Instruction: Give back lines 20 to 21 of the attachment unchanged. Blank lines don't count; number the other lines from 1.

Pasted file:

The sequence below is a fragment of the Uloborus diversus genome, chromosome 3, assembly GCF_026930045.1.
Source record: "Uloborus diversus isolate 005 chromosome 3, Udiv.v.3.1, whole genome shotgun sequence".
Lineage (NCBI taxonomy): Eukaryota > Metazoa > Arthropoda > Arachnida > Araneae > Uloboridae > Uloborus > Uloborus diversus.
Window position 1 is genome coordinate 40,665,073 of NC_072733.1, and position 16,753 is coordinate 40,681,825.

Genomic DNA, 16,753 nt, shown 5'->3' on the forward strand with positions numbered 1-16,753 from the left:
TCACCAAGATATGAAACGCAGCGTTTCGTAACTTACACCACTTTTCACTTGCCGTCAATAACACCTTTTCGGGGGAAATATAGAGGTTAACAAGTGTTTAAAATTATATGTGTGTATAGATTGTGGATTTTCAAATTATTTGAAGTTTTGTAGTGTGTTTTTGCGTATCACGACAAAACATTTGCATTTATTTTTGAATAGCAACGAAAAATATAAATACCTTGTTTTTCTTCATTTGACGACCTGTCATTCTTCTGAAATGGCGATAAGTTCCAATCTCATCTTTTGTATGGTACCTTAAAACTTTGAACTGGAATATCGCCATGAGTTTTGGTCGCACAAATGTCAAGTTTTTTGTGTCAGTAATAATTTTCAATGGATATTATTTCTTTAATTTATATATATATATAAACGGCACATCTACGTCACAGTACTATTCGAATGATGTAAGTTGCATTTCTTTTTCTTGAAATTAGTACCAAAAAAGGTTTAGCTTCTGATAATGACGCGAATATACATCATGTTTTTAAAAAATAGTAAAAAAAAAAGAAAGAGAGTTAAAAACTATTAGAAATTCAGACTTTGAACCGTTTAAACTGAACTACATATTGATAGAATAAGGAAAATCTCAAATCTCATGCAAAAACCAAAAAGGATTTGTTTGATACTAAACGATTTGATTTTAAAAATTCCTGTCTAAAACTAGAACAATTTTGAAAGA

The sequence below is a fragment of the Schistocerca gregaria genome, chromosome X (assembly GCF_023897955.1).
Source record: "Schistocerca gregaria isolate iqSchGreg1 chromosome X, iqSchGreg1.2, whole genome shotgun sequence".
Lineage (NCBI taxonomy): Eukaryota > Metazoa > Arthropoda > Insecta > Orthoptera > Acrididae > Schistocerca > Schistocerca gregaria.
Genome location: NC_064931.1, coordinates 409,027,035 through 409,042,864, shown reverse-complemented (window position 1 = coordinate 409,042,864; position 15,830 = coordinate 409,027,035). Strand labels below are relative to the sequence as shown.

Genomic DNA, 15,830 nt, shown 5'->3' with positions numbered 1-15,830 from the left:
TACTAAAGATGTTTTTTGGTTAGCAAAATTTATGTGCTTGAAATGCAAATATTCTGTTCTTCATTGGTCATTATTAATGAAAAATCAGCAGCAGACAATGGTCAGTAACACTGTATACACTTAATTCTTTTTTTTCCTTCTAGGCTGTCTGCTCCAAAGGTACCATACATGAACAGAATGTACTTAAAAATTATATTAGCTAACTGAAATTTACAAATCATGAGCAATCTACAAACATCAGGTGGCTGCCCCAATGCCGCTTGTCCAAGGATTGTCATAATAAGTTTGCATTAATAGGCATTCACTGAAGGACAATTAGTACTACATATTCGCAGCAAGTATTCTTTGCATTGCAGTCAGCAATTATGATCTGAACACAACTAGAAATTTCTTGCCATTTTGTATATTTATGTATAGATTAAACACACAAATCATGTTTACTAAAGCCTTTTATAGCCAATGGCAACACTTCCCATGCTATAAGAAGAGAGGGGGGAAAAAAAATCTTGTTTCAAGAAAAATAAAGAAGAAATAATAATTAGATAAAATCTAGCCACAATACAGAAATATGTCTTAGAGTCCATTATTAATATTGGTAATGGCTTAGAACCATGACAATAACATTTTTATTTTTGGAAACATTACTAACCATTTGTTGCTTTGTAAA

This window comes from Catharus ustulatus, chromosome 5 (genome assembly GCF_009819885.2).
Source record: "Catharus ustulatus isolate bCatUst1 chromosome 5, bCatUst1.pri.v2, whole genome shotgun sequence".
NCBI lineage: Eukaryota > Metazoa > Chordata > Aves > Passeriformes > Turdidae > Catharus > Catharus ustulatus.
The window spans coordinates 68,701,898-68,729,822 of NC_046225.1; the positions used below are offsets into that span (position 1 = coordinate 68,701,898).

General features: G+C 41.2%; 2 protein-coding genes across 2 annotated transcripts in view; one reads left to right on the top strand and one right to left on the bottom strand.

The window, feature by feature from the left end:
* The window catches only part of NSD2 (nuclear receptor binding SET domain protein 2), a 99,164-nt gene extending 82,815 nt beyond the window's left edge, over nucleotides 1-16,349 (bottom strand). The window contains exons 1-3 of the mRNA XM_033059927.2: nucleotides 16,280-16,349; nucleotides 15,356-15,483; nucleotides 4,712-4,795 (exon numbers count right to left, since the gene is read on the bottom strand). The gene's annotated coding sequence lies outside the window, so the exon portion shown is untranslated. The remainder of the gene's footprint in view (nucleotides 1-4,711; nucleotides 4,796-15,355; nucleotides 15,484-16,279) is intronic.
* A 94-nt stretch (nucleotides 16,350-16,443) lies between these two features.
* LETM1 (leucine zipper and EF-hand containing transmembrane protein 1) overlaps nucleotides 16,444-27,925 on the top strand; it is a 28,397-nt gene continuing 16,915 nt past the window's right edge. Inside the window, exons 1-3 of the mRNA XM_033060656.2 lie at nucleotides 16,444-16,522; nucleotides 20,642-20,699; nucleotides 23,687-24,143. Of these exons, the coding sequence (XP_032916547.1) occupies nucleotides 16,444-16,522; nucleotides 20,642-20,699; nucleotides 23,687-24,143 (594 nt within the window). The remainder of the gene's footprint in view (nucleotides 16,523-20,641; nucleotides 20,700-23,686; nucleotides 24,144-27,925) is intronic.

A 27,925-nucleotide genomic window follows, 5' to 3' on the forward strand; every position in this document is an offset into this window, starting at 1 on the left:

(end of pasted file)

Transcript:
* A 94-nt stretch (nucleotides 16,350-16,443) lies between these two features.
* LETM1 (leucine zipper and EF-hand containing transmembrane protein 1) overlaps nucleotides 16,444-27,925 on the top strand; it is a 28,397-nt gene continuing 16,915 nt past the window's right edge. Inside the window, exons 1-3 of the mRNA XM_033060656.2 lie at nucleotides 16,444-16,522; nucleotides 20,642-20,699; nucleotides 23,687-24,143. Of these exons, the coding sequence (XP_032916547.1) occupies nucleotides 16,444-16,522; nucleotides 20,642-20,699; nucleotides 23,687-24,143 (594 nt within the window). The remainder of the gene's footprint in view (nucleotides 16,523-20,641; nucleotides 20,700-23,686; nucleotides 24,144-27,925) is intronic.